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Gender: Male
Hometown: Kentwood, MI
Home country: USA
Member since: 2001
Number of posts: 22,874

Journal Archives

Fr. James Martin: The Paradox of the Christian CEO - Income inequality and Catholic social teaching

When it comes to executive compensation, people have rightly asked: How much is too much? But here’s a question that isn’t often asked: Does Jesus have anything to say about this?

Let me answer that not only as a Jesuit priest, but as a graduate of the Wharton School of Business. Before entering the Jesuits, I was a finance major and worked for six years in corporate finance and human resources at General Electric. My approach to executive compensation, then, is from a financial and a human resources point of view–but also from a Catholic perspective.

The Catholic perspective on salaries, compensation and labor is, in general, the Christian perspective. And the basis for that is the Gospels. Everyone knows what Jesus asks of his followers: love your neighbor. Pray for those who persecute you. Forgive someone 70 times 7 times. And care for the poor.

That last injunction is something Jesus asks us to do again and again. But it’s important to remember that Jesus not only asked us to care for the poor, he also was poor—or at least on the lower economic rungs in his time.


Drunken trombone-playing clown fires gun from garage (NOT Florida)

Police arrested a 54-year-old man after he was allegedly seen wearing camouflage pants and a clown mask, shooting a gun at a can in the street.

Grand Traverse County sheriff's deputies said the man also was seen playing a trombone at one point, all the while as he stood in a garage.

The man, described as intoxicated, was arrested for a personal protection order violation. No one was hurt and the gun turned out to be a pellet gun.


Florida man claims to be "extreme shopping" while exposing himself

Christopher Durrell Glaze told Sanford police he was "extreme shopping" after he flashed two women at the Seminole Towne Center mall last week, an arrest report states.

Two women reported seeing Glaze, 27, exposing himself at the mall Wednesday afternoon.

The first described doing a "double take" after Glaze flashed her. As she went to report what had happened, he walked into a Victoria's Secret store, where he encountered another woman, "pulled down the front of his pants and exposed himself completely to her," according to the arrest report.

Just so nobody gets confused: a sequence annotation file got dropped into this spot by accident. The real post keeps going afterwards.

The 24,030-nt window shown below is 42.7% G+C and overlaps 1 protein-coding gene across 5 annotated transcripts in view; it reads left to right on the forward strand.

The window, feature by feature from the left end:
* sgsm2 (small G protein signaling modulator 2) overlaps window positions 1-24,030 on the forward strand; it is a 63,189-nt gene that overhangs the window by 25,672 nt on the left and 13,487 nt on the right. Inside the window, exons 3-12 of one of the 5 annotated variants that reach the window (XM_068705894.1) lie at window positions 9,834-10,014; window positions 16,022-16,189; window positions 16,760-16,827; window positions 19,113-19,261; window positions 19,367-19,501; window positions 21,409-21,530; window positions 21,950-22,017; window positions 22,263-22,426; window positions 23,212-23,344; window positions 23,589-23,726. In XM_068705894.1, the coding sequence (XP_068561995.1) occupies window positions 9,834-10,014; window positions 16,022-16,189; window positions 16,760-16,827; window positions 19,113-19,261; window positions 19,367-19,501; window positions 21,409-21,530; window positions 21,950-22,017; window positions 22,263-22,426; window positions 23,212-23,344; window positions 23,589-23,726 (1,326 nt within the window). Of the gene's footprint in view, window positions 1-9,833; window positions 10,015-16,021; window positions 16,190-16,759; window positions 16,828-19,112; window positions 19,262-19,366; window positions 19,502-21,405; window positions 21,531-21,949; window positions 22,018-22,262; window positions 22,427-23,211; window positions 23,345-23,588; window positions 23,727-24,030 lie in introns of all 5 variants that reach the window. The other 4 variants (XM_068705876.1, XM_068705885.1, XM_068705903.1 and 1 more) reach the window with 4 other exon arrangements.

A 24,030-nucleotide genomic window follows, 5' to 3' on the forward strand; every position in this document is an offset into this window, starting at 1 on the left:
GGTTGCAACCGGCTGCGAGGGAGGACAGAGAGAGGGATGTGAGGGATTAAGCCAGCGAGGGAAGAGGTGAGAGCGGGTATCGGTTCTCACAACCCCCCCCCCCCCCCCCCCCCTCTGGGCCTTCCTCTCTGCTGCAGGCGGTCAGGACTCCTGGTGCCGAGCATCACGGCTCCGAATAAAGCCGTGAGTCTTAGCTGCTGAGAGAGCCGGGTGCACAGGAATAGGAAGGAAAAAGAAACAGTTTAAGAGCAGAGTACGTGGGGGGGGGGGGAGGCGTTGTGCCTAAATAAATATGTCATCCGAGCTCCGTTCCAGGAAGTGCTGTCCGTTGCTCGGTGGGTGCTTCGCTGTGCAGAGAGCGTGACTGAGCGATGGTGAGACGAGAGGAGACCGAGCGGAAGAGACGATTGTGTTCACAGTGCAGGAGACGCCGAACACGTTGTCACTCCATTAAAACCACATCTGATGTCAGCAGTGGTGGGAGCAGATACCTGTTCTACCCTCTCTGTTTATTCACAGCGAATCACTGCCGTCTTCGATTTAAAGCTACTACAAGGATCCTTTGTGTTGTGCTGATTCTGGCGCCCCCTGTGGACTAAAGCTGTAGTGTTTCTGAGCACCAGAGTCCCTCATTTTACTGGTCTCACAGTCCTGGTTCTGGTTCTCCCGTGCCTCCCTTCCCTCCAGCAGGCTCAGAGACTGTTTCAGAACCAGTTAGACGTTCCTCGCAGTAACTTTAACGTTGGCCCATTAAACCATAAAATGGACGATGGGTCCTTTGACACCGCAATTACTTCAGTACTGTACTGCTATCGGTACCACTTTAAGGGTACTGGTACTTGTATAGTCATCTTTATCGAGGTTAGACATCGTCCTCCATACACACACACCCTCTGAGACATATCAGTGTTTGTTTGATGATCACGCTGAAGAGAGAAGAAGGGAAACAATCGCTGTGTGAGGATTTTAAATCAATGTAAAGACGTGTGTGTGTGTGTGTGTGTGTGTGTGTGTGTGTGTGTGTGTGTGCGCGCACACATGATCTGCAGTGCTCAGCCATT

Police interviewed Glaze, who eventually confessed to flashing the two women, the report says.


Man shows up to parole meeting with mobile meth lab in car

A man is back behind bars Tuesday night, after showing up to his parole meeting with a mobile meth lab in his car.

Newschannel 3 spoke with Van Buren County deputies Tuesday night to get more details.

Deputies say the suspect pulled up in his car, right in the parking lot of the Van Buren County Courthouse.

Deputies say they got a tip the 55-year-old man, Who was going to meet with his parole officer, had meth components in his vehicle.


Reese: Synod a win for Francis and for openness

As people analyze and debate the final relatio or report from the synod on the family, there is a danger of missing the forest for the trees. It is true, the welcoming language toward gays was dialed back from what was expressed in the October 13 draft, and Communion has not yet been granted to divorced and remarried Catholics.

But while we are spilling a lot of ink (or electrons) comparing the final report with the earlier draft, let's not forget the big picture: The synod was a victory for openness and discussion in the church and the final document is an invitation for everyone in the church to join that discussion. This is exactly what Pope Francis wanted.

The bishops as pastors faced a fundamental conflict: How to have the church be a loving mother while at the same time being a clear teacher. Every parent can relate to that problem.

True, there were some ideological traditionalists who did not want any change. Those the pope referred to in his final address as zealous traditionalists or intellectuals who have "certitude of what we know and not of what we still need to learn and to achieve."